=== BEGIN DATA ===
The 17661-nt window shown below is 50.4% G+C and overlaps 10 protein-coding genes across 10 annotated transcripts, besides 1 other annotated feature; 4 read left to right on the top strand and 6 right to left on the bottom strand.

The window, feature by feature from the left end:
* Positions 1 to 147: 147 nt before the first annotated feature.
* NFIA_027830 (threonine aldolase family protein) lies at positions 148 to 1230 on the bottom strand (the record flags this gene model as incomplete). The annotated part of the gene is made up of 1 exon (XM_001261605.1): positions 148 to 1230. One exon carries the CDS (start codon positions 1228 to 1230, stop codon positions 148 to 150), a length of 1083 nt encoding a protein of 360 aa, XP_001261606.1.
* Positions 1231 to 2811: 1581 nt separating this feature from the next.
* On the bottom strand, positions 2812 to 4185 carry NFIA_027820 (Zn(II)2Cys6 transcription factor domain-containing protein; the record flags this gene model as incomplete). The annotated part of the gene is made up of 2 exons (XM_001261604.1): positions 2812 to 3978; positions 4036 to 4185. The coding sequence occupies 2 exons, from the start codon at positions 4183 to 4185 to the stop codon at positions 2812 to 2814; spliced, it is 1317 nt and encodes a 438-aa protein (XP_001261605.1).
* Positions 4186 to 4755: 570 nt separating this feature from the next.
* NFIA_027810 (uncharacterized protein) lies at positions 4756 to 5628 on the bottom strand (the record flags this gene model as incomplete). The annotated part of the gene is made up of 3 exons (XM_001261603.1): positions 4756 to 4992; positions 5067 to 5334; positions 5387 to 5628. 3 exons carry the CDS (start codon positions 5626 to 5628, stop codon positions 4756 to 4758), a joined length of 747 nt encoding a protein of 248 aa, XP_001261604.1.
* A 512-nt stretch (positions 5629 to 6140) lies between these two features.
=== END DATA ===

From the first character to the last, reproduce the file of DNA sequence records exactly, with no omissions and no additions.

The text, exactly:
The 17661-nt window shown below is 50.4% G+C and overlaps 10 protein-coding genes across 10 annotated transcripts, besides 1 other annotated feature; 4 read left to right on the top strand and 6 right to left on the bottom strand.

The window, feature by feature from the left end:
* Positions 1 to 147: 147 nt before the first annotated feature.
* NFIA_027830 (threonine aldolase family protein) lies at positions 148 to 1230 on the bottom strand (the record flags this gene model as incomplete). The annotated part of the gene is made up of 1 exon (XM_001261605.1): positions 148 to 1230. One exon carries the CDS (start codon positions 1228 to 1230, stop codon positions 148 to 150), a length of 1083 nt encoding a protein of 360 aa, XP_001261606.1.
* Positions 1231 to 2811: 1581 nt separating this feature from the next.
* On the bottom strand, positions 2812 to 4185 carry NFIA_027820 (Zn(II)2Cys6 transcription factor domain-containing protein; the record flags this gene model as incomplete). The annotated part of the gene is made up of 2 exons (XM_001261604.1): positions 2812 to 3978; positions 4036 to 4185. The coding sequence occupies 2 exons, from the start codon at positions 4183 to 4185 to the stop codon at positions 2812 to 2814; spliced, it is 1317 nt and encodes a 438-aa protein (XP_001261605.1).
* Positions 4186 to 4755: 570 nt separating this feature from the next.
* NFIA_027810 (uncharacterized protein) lies at positions 4756 to 5628 on the bottom strand (the record flags this gene model as incomplete). The annotated part of the gene is made up of 3 exons (XM_001261603.1): positions 4756 to 4992; positions 5067 to 5334; positions 5387 to 5628. 3 exons carry the CDS (start codon positions 5626 to 5628, stop codon positions 4756 to 4758), a joined length of 747 nt encoding a protein of 248 aa, XP_001261604.1.
* A 512-nt stretch (positions 5629 to 6140) lies between these two features.